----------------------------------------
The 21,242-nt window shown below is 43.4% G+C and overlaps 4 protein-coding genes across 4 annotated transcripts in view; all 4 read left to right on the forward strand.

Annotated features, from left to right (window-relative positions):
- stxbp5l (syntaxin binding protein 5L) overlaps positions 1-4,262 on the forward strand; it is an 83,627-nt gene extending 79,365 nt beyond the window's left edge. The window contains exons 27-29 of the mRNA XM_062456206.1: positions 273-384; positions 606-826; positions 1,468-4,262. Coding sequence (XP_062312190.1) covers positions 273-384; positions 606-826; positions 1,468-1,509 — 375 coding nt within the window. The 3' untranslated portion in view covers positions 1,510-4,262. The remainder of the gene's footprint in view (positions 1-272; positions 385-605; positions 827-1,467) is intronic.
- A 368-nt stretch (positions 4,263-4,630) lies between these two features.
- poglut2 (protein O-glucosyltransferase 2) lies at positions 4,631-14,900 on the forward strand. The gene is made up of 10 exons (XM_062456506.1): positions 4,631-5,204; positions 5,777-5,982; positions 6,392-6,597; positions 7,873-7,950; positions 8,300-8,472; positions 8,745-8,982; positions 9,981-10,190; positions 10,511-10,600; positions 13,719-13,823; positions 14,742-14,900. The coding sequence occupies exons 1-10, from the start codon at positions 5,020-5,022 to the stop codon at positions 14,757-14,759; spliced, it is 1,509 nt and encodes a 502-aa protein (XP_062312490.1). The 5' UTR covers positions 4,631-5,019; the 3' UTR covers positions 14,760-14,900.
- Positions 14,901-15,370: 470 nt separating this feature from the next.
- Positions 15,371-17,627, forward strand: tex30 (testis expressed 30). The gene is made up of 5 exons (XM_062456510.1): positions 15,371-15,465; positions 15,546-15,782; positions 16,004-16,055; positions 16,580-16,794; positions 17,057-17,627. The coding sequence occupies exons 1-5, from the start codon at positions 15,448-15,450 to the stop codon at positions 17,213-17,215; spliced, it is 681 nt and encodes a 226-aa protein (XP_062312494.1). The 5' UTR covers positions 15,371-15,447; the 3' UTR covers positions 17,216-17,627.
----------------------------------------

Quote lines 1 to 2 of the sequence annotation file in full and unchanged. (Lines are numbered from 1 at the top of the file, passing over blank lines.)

The 21,242-nt window shown below is 43.4% G+C and overlaps 4 protein-coding genes across 4 annotated transcripts in view; all 4 read left to right on the forward strand.

Annotated features, from left to right (window-relative positions):